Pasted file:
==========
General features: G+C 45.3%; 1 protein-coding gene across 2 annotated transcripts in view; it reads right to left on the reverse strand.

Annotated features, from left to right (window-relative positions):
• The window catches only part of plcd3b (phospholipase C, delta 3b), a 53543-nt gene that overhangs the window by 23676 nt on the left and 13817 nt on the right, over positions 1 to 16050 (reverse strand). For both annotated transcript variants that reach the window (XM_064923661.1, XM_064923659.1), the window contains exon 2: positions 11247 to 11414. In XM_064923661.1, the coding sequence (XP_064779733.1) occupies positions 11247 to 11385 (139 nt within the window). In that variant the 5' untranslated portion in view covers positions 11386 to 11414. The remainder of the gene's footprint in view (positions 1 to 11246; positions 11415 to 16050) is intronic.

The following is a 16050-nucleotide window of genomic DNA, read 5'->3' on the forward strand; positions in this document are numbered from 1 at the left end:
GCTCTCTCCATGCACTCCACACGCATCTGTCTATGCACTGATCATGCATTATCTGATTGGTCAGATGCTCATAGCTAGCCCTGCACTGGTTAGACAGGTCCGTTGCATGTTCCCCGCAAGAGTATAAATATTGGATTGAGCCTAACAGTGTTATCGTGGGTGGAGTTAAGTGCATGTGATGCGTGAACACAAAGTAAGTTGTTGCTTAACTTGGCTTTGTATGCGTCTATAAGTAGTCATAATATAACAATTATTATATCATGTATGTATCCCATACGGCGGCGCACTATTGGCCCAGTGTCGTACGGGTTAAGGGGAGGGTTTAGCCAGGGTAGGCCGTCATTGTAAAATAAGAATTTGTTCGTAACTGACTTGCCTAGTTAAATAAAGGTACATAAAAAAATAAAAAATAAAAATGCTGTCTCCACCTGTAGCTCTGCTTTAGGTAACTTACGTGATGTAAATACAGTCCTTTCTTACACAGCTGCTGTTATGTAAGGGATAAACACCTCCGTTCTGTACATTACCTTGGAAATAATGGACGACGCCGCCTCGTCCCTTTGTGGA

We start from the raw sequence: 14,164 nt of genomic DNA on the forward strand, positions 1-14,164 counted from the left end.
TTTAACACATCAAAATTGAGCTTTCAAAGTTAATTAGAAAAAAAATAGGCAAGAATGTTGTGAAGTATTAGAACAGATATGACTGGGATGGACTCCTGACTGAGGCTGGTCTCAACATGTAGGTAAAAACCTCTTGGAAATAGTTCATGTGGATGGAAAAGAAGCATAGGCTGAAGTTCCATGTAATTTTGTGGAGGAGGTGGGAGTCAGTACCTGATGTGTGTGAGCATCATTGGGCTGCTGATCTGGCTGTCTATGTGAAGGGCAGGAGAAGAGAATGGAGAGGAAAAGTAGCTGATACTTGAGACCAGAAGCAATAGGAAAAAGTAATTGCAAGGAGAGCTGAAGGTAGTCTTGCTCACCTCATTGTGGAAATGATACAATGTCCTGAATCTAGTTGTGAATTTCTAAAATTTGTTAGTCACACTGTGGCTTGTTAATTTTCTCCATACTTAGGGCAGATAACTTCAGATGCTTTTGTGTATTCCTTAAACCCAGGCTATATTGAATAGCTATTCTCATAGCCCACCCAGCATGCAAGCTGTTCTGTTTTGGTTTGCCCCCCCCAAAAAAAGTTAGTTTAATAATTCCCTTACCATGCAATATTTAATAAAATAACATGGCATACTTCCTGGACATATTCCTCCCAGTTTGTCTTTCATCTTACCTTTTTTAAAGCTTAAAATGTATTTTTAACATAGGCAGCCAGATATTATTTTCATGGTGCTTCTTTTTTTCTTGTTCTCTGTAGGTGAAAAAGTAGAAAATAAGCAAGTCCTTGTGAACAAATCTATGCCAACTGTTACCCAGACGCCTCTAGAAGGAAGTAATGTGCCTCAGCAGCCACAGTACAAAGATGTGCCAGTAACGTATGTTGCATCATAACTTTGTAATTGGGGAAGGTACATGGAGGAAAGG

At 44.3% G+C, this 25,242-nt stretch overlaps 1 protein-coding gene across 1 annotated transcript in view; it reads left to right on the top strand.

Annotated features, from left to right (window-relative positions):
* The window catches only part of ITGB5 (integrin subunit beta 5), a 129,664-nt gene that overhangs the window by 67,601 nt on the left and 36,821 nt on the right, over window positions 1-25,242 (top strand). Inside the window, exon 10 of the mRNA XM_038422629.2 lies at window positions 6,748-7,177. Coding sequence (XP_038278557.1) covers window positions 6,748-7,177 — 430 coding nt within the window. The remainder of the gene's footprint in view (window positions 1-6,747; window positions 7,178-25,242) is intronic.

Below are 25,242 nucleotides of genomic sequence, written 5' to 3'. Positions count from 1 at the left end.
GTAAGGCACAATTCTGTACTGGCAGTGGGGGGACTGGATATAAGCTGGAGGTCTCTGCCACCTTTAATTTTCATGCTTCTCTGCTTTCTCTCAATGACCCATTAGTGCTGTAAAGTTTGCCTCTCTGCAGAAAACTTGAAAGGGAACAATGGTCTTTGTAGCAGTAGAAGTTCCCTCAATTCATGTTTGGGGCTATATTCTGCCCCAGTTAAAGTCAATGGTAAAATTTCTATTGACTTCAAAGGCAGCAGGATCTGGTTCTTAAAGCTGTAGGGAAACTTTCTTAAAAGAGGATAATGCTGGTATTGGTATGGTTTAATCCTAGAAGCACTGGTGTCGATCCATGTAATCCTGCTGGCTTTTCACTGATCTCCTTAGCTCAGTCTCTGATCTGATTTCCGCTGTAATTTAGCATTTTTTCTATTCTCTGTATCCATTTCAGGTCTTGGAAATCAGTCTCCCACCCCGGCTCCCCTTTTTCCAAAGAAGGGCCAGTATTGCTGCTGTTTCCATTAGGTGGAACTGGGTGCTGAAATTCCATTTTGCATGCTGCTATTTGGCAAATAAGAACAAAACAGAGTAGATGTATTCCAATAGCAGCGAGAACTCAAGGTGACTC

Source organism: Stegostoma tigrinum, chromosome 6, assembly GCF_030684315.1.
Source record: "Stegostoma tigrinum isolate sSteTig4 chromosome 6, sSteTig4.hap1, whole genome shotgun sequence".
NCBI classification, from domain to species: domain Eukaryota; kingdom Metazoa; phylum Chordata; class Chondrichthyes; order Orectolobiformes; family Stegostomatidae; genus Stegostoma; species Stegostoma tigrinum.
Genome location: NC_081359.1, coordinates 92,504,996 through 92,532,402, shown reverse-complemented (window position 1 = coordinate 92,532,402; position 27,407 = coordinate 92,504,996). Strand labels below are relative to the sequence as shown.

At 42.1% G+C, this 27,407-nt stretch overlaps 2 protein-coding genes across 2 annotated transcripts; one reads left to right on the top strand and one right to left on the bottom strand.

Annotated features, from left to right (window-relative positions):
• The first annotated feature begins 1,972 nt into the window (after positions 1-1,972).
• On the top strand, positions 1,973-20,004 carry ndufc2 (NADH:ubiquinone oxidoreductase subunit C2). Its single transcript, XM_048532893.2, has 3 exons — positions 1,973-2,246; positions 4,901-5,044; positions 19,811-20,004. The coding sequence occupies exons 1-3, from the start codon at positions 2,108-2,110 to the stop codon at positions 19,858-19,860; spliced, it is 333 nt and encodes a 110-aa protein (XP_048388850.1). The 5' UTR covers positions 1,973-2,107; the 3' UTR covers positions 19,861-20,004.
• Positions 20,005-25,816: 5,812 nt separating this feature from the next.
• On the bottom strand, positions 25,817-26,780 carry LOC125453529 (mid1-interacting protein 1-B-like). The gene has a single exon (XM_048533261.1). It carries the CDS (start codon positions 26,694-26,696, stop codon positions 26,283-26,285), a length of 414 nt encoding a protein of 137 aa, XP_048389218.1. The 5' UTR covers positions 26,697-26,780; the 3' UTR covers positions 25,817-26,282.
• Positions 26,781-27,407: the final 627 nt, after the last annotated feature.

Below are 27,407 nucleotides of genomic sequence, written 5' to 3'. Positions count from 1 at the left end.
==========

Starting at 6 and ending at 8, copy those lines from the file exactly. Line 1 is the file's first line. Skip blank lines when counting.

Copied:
We start from the raw sequence: 14,164 nt of genomic DNA on the forward strand, positions 1-14,164 counted from the left end.
TTTAACACATCAAAATTGAGCTTTCAAAGTTAATTAGAAAAAAAATAGGCAAGAATGTTGTGAAGTATTAGAACAGATATGACTGGGATGGACTCCTGACTGAGGCTGGTCTCAACATGTAGGTAAAAACCTCTTGGAAATAGTTCATGTGGATGGAAAAGAAGCATAGGCTGAAGTTCCATGTAATTTTGTGGAGGAGGTGGGAGTCAGTACCTGATGTGTGTGAGCATCATTGGGCTGCTGATCTGGCTGTCTATGTGAAGGGCAGGAGAAGAGAATGGAGAGGAAAAGTAGCTGATACTTGAGACCAGAAGCAATAGGAAAAAGTAATTGCAAGGAGAGCTGAAGGTAGTCTTGCTCACCTCATTGTGGAAATGATACAATGTCCTGAATCTAGTTGTGAATTTCTAAAATTTGTTAGTCACACTGTGGCTTGTTAATTTTCTCCATACTTAGGGCAGATAACTTCAGATGCTTTTGTGTATTCCTTAAACCCAGGCTATATTGAATAGCTATTCTCATAGCCCACCCAGCATGCAAGCTGTTCTGTTTTGGTTTGCCCCCCCCAAAAAAAGTTAGTTTAATAATTCCCTTACCATGCAATATTTAATAAAATAACATGGCATACTTCCTGGACATATTCCTCCCAGTTTGTCTTTCATCTTACCTTTTTTAAAGCTTAAAATGTATTTTTAACATAGGCAGCCAGATATTATTTTCATGGTGCTTCTTTTTTTCTTGTTCTCTGTAGGTGAAAAAGTAGAAAATAAGCAAGTCCTTGTGAACAAATCTATGCCAACTGTTACCCAGACGCCTCTAGAAGGAAGTAATGTGCCTCAGCAGCCACAGTACAAAGATGTGCCAGTAACGTATGTTGCATCATAACTTTGTAATTGGGGAAGGTACATGGAGGAAAGG

At 44.3% G+C, this 25,242-nt stretch overlaps 1 protein-coding gene across 1 annotated transcript in view; it reads left to right on the top strand.